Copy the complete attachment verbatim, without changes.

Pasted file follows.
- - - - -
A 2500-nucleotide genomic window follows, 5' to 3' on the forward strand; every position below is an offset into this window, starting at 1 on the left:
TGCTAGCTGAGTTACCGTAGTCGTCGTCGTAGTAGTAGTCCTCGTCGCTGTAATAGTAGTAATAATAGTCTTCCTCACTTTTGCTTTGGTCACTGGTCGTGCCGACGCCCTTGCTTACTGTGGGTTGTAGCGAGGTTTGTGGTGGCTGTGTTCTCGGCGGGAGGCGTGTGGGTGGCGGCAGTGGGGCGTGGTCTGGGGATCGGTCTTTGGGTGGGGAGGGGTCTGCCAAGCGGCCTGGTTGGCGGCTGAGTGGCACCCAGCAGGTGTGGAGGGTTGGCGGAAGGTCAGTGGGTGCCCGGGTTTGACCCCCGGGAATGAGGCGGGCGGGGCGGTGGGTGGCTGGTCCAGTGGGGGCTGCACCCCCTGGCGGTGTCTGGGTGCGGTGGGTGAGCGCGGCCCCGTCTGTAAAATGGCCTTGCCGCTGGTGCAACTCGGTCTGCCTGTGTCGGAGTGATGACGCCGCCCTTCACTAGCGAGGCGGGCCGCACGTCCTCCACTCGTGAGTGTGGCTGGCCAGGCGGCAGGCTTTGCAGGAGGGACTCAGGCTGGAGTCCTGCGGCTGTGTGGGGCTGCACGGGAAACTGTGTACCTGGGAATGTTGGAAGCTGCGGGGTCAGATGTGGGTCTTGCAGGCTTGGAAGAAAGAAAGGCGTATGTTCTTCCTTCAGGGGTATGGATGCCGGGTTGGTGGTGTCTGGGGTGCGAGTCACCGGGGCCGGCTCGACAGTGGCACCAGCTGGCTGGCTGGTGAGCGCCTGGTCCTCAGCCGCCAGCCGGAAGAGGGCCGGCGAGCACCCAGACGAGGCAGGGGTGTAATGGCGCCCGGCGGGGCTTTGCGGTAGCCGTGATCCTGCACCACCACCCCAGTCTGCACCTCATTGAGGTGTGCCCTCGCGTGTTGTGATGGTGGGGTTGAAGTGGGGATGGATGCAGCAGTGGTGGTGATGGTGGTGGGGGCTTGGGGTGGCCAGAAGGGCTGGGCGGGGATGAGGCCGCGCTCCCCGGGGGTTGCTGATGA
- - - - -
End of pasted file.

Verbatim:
A 2500-nucleotide genomic window follows, 5' to 3' on the forward strand; every position below is an offset into this window, starting at 1 on the left:
TGCTAGCTGAGTTACCGTAGTCGTCGTCGTAGTAGTAGTCCTCGTCGCTGTAATAGTAGTAATAATAGTCTTCCTCACTTTTGCTTTGGTCACTGGTCGTGCCGACGCCCTTGCTTACTGTGGGTTGTAGCGAGGTTTGTGGTGGCTGTGTTCTCGGCGGGAGGCGTGTGGGTGGCGGCAGTGGGGCGTGGTCTGGGGATCGGTCTTTGGGTGGGGAGGGGTCTGCCAAGCGGCCTGGTTGGCGGCTGAGTGGCACCCAGCAGGTGTGGAGGGTTGGCGGAAGGTCAGTGGGTGCCCGGGTTTGACCCCCGGGAATGAGGCGGGCGGGGCGGTGGGTGGCTGGTCCAGTGGGGGCTGCACCCCCTGGCGGTGTCTGGGTGCGGTGGGTGAGCGCGGCCCCGTCTGTAAAATGGCCTTGCCGCTGGTGCAACTCGGTCTGCCTGTGTCGGAGTGATGACGCCGCCCTTCACTAGCGAGGCGGGCCGCACGTCCTCCACTCGTGAGTGTGGCTGGCCAGGCGGCAGGCTTTGCAGGAGGGACTCAGGCTGGAGTCCTGCGGCTGTGTGGGGCTGCACGGGAAACTGTGTACCTGGGAATGTTGGAAGCTGCGGGGTCAGATGTGGGTCTTGCAGGCTTGGAAGAAAGAAAGGCGTATGTTCTTCCTTCAGGGGTATGGATGCCGGGTTGGTGGTGTCTGGGGTGCGAGTCACCGGGGCCGGCTCGACAGTGGCACCAGCTGGCTGGCTGGTGAGCGCCTGGTCCTCAGCCGCCAGCCGGAAGAGGGCCGGCGAGCACCCAGACGAGGCAGGGGTGTAATGGCGCCCGGCGGGGCTTTGCGGTAGCCGTGATCCTGCACCACCACCCCAGTCTGCACCTCATTGAGGTGTGCCCTCGCGTGTTGTGATGGTGGGGTTGAAGTGGGGATGGATGCAGCAGTGGTGGTGATGGTGGTGGGGGCTTGGGGTGGCCAGAAGGGCTGGGCGGGGATGAGGCCGCGCTCCCCGGGGGTTGCTGATGA